Does anyone have any evidence that deaf children who have significant language delays but are otherwise able, do well by repeating a year in school and then staying with that cohort?
General experience in many countries suggests that having children leave their cohort to catch up academically (by repeating a school year) works for some children. At least it does for those who demonstrate normal development and miss a significant amount of school time due, for example, to the need for medical care or because the family has been abroad in a country with a school system not as well developed as the “home” one.
If the student has any disability, comes from another country, or is particularly well-established socially in their original cohort, the outcomes after being held back often are not so good. Then again, if the parents and/or the student want it – the chances for success increase. Involuntarily holding a child back is more likely to hinder good development.
Unfortunately, there does not appear to be any research on this topic specifically with regard to deaf children and/or those with specific language delays, but there certainly needs to be! So, in Scandinavia, at least, I would only recommend repeating agree if the student appears to have a documented, fair chance to catch up.
I am the parent of a 17 year old male with a Nucleus 24 cochlear implant. He signs and speaks and has been going to a great high school, but is having difficulties in his reading and comprehension. He is currently reading around a 6 grade level. Are there any programs you would recommend to bring his levels up? I am being recommended Fariview (total communication) and Linda Mood Bell (oral only) by different sources and they are completely different from one another.
Congratulations to you and your son for all of your diligence with reading.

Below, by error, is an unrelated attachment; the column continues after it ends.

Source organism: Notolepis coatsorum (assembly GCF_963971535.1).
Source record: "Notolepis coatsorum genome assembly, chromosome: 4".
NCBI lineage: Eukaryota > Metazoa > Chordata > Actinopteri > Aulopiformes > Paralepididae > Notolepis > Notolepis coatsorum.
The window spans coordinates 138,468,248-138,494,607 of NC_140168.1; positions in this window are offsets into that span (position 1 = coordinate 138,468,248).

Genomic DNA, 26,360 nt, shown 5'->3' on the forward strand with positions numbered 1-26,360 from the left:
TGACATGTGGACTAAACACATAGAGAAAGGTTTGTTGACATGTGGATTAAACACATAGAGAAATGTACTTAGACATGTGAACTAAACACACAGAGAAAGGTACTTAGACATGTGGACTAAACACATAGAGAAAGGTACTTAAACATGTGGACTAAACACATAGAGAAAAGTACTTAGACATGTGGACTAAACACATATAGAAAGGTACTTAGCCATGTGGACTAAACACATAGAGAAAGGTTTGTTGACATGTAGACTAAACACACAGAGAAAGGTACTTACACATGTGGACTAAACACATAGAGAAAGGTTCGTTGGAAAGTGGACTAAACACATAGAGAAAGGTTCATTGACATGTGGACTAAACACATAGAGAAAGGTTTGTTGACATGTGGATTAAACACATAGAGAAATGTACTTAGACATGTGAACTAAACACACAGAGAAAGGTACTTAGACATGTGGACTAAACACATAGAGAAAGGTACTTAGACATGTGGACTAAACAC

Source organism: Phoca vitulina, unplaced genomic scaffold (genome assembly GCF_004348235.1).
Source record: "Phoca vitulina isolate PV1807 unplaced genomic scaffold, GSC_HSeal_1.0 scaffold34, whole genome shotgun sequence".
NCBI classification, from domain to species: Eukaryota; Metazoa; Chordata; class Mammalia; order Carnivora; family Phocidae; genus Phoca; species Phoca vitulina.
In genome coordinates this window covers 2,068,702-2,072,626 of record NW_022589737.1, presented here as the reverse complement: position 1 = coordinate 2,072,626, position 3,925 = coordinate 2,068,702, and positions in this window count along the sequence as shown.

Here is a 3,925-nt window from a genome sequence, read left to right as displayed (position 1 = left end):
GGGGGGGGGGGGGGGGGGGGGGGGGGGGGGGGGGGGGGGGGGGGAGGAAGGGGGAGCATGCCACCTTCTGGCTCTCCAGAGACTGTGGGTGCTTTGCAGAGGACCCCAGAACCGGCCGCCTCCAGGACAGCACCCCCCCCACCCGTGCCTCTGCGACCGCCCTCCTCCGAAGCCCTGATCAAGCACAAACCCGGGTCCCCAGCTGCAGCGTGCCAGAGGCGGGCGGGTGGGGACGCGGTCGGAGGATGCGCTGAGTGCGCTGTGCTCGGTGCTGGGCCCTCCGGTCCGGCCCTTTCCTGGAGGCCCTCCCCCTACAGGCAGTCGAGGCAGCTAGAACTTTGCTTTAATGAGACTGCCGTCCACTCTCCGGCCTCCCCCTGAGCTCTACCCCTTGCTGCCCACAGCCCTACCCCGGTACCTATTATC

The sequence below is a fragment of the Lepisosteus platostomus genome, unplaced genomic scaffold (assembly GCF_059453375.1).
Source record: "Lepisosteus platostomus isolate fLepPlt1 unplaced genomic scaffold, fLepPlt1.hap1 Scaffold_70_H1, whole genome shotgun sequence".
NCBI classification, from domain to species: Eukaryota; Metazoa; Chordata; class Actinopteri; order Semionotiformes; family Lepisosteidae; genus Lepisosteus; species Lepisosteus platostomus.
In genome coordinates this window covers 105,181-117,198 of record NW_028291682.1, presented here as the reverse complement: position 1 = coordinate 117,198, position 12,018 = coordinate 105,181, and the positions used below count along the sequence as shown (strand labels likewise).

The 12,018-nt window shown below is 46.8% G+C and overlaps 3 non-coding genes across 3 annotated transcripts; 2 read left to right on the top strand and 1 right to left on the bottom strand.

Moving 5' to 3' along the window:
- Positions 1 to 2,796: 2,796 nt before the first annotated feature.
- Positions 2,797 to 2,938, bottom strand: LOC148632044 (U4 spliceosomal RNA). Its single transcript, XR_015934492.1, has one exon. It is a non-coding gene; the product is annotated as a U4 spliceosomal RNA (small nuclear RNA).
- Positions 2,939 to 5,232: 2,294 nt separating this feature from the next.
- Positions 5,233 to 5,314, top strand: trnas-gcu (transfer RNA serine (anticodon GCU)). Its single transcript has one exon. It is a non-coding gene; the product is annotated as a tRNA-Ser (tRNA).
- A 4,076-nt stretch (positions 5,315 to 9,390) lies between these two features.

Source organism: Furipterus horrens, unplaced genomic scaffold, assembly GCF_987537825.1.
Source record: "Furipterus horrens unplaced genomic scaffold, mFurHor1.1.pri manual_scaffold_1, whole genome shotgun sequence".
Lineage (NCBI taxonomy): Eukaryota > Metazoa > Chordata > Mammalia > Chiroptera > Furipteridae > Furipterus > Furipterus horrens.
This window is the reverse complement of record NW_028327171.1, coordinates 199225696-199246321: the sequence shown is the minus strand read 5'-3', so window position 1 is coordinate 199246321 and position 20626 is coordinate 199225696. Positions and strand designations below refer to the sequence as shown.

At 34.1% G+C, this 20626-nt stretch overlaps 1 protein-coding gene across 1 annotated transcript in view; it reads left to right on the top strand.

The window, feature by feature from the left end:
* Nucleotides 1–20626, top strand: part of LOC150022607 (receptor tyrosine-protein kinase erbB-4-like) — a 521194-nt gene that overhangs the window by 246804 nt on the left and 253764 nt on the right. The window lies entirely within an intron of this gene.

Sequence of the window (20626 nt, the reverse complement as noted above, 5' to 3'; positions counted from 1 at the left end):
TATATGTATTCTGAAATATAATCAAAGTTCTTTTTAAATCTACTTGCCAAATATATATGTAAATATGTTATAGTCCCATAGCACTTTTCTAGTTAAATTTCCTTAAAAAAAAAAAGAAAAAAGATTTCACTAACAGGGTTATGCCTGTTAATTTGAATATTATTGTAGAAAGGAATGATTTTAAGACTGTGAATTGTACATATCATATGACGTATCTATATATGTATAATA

Does your son read 6th grade text fluently (between 120 and 150 words read orally per minute) and accurately (decoding 95 to 100 percent of the words or about one error for every 20 words)? Fluent reading does not mean reading fast but your son should use a speed for reading that reflects the mood and expression of the text. If he reads in a slow and labored manner, he will have difficulty comprehending text. There are some programs that focus on fluency (i.e. Read Naturally) but your son would need to have the auditory ability to distinguish the text read orally and then try to copy that text. Often times though enhancing background knowledge, vocabulary and comprehension strategies fluency increases. Repeated reading and some practice with chunking words into phrases have shown some success.
Once someone reads at the sixth grade level they tend to already be able to decode but have difficulty with more complex vocabulary and language structures. At http://www.meadowscenter.org/vgc/downloads/special_ed/SEDsecondaryoriginal/2000_enhance_read_2_SE.PDF there are wonderful resources from the Vaughn Gross Center for Reading and Language (through the University of Texas at Austin) that provide strategies for all parts of the comprehension process (from activating prior knowledge, to monitoring and using repair strategies, summarizing, using visual imaging, asking questions and reflecting on the text).
Not knowing your son it would be hard to pick where to begin but ask yourself if he can decode words well (recognize the printed word)
- if yes don’t spend time teaching sound symbol
- if he struggles with the sounds of words and decoding, Lindamood-Bell and other companies have some great programs (LIPS, Seeing Stars) that may be of benefit.
Can he only say the words but not understand the meaning of the words?
- then lots of language
- possibly bits of Fairview may be a tool to help with understanding the various sign meanings (concepts) of different sight words)
- pre-expose to a variety of text specific words, concepts and there meanings
Does he read words quickly enough to make meaning from the words he reads?
- rereading, or partner reading
- chunking and phrasing of text
- Read Naturally or possibly Vocaroo (can record online)
Does he engage himself in the reading process by using comprehension strategies while reading?
- If he decodes at about the 6th grade level, I would focus on text based vocabulary and comprehension strategies.
- He should be able to establish a purpose for reading, see the text structure and begin to ask the right questions to aid in comprehension.
Developing the type of academic language and vocabulary necessary to succeed although daunting can be done. Three cheers for encouraging your son and keep up the great work.
Is the national curriculum suitable for deaf children’s education?